Apparently Frank Warren has made a “substantial offer” to Golden Boy Promotions for Deontay Wilder [28-0] to return to the UK in the summer to face Dereck Chisora [16-4].
It will come as a surprise to many that Warren seems intent on getting his man this type of fight as opposed to rebuilding his career first. Does Warren see something in Wilder which he believes can be exploited? It would certainly appear to be the case in his latest column, where he says: “There isn’t a real name of substance on Wilder’s CV. He looks crude and open. I’d heavily back a fit and fired up Dereck Chisora to tame him.”
Last time out against Audley Harrison on April 27th, Wilder demonstrated just why he is regarded as one of the best heavyweight prospects in the USA by demolishing Harrison in 70 seconds. He did his part and beat what was put in front of him convincingly, but what was put in front of him? Harrison showed good form in Prizefighter and was in excellent shape, from the opening bell he looked just as tentative and cumbersome as he did against David Price. Despite not being under any pressure of note for the first 50 seconds, aside from a few jabs which were parried, Harrison backed into a corner and Wilder seized the opportunity to throw a right hand behind the jab.
Wilder had already figured out that he had more than enough time to find the angle to land a clean right cross whenever he wished, just as Price did against Harrison. An orthodox right hand has an easier time landing against a southpaw than it does between two right-handed fighters, but Price and Wilder between them made it look too easy. Harrison’s reflexes and positional awareness simply aren’t what they once were and there are plenty of other fighters out there who would fancy their chances of stopping him within the opening rounds. With this in mind, the more skeptical observer will be hesitant to believe the Wilder hype, especially with due consideration of the fact that Audley Harrison represents the biggest step-up for Wilder to date.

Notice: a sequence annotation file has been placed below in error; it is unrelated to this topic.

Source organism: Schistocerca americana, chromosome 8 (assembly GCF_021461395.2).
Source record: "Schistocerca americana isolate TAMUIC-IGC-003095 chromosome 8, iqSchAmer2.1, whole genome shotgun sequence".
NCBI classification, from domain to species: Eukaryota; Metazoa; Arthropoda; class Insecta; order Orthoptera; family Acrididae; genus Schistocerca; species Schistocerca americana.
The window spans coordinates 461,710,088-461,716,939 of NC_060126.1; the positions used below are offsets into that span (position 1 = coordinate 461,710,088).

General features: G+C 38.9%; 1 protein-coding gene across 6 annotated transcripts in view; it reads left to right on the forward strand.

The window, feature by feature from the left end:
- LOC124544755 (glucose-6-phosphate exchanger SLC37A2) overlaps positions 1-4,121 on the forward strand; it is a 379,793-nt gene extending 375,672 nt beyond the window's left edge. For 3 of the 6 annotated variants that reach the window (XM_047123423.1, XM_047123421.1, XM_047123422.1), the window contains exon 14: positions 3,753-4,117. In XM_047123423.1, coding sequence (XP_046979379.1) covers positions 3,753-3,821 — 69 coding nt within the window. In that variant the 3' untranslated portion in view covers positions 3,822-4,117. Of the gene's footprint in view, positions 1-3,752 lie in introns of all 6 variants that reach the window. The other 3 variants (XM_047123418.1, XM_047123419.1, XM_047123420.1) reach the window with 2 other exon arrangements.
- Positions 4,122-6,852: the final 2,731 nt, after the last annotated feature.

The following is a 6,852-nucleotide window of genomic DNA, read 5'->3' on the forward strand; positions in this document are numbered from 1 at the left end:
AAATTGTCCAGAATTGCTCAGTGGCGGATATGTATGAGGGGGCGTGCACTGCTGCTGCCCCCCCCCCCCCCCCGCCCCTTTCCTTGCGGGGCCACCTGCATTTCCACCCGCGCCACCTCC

What happens when Wilder takes a shot? Can he go the distance? Is he comfortable boxing on the backfoot? Does he have the adaptability to adjust to an opponent’s style if necessary? Can he persevere and find a way to win after having to overcome adversity against a credible opponent? In Dereck Chisora, Wilder would finally have an opponent who asks at least some of these questions. Should GBP accept the offer and embrace another step-up in class, it’s a win-win fight for Wilder, at least in terms of his development. If he found a way to force a stoppage, he’d join an exclusive KO club alongside David Haye. If he didn’t get the KO, there’d be no shame in that; Vitali Klitschko [45-2], Robert Helenius [19-0] and Tyson Fury [21-0] couldn’t manage it, either. Whatever the outcome, Wilder would learn much more from a fight with Chisora than he has from any other of his 28 contests.